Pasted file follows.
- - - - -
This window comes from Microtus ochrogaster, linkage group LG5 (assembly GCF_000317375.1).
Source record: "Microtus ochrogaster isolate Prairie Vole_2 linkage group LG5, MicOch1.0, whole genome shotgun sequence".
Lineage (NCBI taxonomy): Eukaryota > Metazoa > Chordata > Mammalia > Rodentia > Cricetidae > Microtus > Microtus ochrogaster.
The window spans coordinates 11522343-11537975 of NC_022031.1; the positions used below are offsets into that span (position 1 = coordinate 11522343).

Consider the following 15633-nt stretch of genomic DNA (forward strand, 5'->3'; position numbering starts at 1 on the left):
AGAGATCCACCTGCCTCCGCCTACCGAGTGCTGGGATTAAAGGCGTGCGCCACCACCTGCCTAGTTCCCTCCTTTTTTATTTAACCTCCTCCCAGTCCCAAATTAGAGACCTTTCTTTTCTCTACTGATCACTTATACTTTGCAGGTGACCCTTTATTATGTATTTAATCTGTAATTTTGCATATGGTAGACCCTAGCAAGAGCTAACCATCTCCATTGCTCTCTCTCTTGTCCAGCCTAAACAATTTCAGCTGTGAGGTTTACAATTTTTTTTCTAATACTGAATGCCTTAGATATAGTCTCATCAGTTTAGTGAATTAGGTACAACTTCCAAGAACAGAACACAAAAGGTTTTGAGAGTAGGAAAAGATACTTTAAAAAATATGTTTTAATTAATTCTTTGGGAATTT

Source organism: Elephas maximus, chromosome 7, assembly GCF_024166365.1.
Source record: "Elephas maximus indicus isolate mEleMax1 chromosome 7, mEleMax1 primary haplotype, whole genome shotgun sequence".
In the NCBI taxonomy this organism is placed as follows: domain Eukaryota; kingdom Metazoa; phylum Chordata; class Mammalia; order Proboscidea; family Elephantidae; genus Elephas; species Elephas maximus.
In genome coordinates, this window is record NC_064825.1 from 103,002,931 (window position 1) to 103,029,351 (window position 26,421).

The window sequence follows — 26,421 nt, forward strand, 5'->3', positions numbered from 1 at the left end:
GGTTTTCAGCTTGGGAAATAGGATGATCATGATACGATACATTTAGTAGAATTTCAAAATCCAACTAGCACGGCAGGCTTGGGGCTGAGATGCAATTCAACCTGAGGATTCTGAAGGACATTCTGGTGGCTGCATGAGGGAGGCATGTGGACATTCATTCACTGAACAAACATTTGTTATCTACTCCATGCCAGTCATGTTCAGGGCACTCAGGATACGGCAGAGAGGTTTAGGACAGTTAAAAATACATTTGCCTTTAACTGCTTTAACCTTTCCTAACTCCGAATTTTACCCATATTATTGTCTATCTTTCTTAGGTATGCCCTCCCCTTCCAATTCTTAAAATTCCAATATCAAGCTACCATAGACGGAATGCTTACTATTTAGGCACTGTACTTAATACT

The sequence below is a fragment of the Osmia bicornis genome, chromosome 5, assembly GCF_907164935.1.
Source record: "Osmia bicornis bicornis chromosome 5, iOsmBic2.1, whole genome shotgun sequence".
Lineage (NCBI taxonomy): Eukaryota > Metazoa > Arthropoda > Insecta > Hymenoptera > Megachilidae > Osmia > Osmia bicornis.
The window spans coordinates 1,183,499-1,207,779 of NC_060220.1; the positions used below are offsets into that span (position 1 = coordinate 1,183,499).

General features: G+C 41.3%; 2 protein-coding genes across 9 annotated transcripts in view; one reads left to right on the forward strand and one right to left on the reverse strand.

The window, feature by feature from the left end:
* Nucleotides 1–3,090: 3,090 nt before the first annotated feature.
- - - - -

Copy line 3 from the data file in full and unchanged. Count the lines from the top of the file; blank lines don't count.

Lineage (NCBI taxonomy): Eukaryota > Metazoa > Chordata > Mammalia > Rodentia > Cricetidae > Microtus > Microtus ochrogaster.